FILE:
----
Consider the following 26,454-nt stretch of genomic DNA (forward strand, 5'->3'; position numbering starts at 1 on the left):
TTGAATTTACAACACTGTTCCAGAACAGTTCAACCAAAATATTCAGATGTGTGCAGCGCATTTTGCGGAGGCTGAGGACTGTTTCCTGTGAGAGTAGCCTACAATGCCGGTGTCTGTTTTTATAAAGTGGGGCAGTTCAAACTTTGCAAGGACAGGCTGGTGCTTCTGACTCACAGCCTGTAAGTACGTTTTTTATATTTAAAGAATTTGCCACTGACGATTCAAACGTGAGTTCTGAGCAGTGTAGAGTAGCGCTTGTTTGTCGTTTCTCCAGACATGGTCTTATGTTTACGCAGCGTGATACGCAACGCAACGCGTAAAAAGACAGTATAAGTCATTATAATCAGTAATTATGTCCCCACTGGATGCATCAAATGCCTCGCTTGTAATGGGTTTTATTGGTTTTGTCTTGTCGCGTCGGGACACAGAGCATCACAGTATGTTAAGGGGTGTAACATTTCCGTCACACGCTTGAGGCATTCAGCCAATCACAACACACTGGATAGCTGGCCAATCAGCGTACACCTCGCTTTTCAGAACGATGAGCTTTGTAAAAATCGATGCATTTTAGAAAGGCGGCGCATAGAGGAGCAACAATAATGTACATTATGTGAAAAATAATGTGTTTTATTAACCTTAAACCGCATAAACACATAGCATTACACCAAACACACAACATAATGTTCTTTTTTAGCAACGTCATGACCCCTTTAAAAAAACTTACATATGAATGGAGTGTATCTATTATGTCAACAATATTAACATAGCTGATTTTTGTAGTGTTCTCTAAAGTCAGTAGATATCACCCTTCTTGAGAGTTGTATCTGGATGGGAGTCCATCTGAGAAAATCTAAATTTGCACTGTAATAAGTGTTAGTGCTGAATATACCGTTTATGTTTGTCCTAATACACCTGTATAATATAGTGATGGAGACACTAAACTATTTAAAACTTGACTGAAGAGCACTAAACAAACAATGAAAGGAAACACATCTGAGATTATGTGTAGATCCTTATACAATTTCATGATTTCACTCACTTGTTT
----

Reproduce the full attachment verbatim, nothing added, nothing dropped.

Consider the following 26,454-nt stretch of genomic DNA (forward strand, 5'->3'; position numbering starts at 1 on the left):
TTGAATTTACAACACTGTTCCAGAACAGTTCAACCAAAATATTCAGATGTGTGCAGCGCATTTTGCGGAGGCTGAGGACTGTTTCCTGTGAGAGTAGCCTACAATGCCGGTGTCTGTTTTTATAAAGTGGGGCAGTTCAAACTTTGCAAGGACAGGCTGGTGCTTCTGACTCACAGCCTGTAAGTACGTTTTTTATATTTAAAGAATTTGCCACTGACGATTCAAACGTGAGTTCTGAGCAGTGTAGAGTAGCGCTTGTTTGTCGTTTCTCCAGACATGGTCTTATGTTTACGCAGCGTGATACGCAACGCAACGCGTAAAAAGACAGTATAAGTCATTATAATCAGTAATTATGTCCCCACTGGATGCATCAAATGCCTCGCTTGTAATGGGTTTTATTGGTTTTGTCTTGTCGCGTCGGGACACAGAGCATCACAGTATGTTAAGGGGTGTAACATTTCCGTCACACGCTTGAGGCATTCAGCCAATCACAACACACTGGATAGCTGGCCAATCAGCGTACACCTCGCTTTTCAGAACGATGAGCTTTGTAAAAATCGATGCATTTTAGAAAGGCGGCGCATAGAGGAGCAACAATAATGTACATTATGTGAAAAATAATGTGTTTTATTAACCTTAAACCGCATAAACACATAGCATTACACCAAACACACAACATAATGTTCTTTTTTAGCAACGTCATGACCCCTTTAAAAAAACTTACATATGAATGGAGTGTATCTATTATGTCAACAATATTAACATAGCTGATTTTTGTAGTGTTCTCTAAAGTCAGTAGATATCACCCTTCTTGAGAGTTGTATCTGGATGGGAGTCCATCTGAGAAAATCTAAATTTGCACTGTAATAAGTGTTAGTGCTGAATATACCGTTTATGTTTGTCCTAATACACCTGTATAATATAGTGATGGAGACACTAAACTATTTAAAACTTGACTGAAGAGCACTAAACAAACAATGAAAGGAAACACATCTGAGATTATGTGTAGATCCTTATACAATTTCATGATTTCACTCACTTGTTT